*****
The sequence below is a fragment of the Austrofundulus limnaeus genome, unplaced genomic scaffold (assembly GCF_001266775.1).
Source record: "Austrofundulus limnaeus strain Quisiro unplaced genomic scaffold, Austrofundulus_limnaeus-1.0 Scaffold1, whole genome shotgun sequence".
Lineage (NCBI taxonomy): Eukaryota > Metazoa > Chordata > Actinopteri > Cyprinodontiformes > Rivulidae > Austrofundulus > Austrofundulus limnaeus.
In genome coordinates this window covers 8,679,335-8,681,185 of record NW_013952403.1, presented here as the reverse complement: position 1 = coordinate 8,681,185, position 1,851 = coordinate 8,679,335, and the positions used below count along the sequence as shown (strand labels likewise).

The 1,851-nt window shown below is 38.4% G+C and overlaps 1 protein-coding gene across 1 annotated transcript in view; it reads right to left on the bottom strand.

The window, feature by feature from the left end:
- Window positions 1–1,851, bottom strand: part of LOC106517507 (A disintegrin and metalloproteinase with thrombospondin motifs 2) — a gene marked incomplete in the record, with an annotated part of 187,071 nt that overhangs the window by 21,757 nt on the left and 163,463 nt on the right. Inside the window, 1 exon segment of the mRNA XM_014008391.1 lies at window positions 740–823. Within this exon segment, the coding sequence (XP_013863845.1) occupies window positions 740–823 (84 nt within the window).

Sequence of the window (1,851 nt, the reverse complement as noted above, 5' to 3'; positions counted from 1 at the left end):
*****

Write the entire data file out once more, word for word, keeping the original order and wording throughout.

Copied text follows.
The sequence below is a fragment of the Austrofundulus limnaeus genome, unplaced genomic scaffold (assembly GCF_001266775.1).
Source record: "Austrofundulus limnaeus strain Quisiro unplaced genomic scaffold, Austrofundulus_limnaeus-1.0 Scaffold1, whole genome shotgun sequence".
Lineage (NCBI taxonomy): Eukaryota > Metazoa > Chordata > Actinopteri > Cyprinodontiformes > Rivulidae > Austrofundulus > Austrofundulus limnaeus.
In genome coordinates this window covers 8,679,335-8,681,185 of record NW_013952403.1, presented here as the reverse complement: position 1 = coordinate 8,681,185, position 1,851 = coordinate 8,679,335, and the positions used below count along the sequence as shown (strand labels likewise).

The 1,851-nt window shown below is 38.4% G+C and overlaps 1 protein-coding gene across 1 annotated transcript in view; it reads right to left on the bottom strand.

The window, feature by feature from the left end:
- Window positions 1–1,851, bottom strand: part of LOC106517507 (A disintegrin and metalloproteinase with thrombospondin motifs 2) — a gene marked incomplete in the record, with an annotated part of 187,071 nt that overhangs the window by 21,757 nt on the left and 163,463 nt on the right. Inside the window, 1 exon segment of the mRNA XM_014008391.1 lies at window positions 740–823. Within this exon segment, the coding sequence (XP_013863845.1) occupies window positions 740–823 (84 nt within the window).

Sequence of the window (1,851 nt, the reverse complement as noted above, 5' to 3'; positions counted from 1 at the left end):